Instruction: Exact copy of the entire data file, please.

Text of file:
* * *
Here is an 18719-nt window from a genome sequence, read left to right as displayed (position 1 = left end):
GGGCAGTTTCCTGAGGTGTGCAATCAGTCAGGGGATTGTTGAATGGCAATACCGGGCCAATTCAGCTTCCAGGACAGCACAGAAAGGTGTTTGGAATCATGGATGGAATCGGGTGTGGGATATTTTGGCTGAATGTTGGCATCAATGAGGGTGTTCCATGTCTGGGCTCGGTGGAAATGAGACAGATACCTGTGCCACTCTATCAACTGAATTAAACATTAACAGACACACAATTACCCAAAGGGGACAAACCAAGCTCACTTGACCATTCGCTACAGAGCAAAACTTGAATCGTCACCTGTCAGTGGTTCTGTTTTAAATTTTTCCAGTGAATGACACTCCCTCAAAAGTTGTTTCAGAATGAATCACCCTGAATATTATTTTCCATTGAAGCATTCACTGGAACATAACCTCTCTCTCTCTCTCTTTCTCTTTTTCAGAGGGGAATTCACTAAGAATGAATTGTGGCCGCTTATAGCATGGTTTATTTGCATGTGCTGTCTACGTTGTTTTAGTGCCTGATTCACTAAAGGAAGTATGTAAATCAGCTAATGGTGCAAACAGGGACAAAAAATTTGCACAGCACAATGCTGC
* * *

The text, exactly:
Here is an 18719-nt window from a genome sequence, read left to right as displayed (position 1 = left end):
GGGCAGTTTCCTGAGGTGTGCAATCAGTCAGGGGATTGTTGAATGGCAATACCGGGCCAATTCAGCTTCCAGGACAGCACAGAAAGGTGTTTGGAATCATGGATGGAATCGGGTGTGGGATATTTTGGCTGAATGTTGGCATCAATGAGGGTGTTCCATGTCTGGGCTCGGTGGAAATGAGACAGATACCTGTGCCACTCTATCAACTGAATTAAACATTAACAGACACACAATTACCCAAAGGGGACAAACCAAGCTCACTTGACCATTCGCTACAGAGCAAAACTTGAATCGTCACCTGTCAGTGGTTCTGTTTTAAATTTTTCCAGTGAATGACACTCCCTCAAAAGTTGTTTCAGAATGAATCACCCTGAATATTATTTTCCATTGAAGCATTCACTGGAACATAACCTCTCTCTCTCTCTCTTTCTCTTTTTCAGAGGGGAATTCACTAAGAATGAATTGTGGCCGCTTATAGCATGGTTTATTTGCATGTGCTGTCTACGTTGTTTTAGTGCCTGATTCACTAAAGGAAGTATGTAAATCAGCTAATGGTGCAAACAGGGACAAAAAATTTGCACAGCACAATGCTGC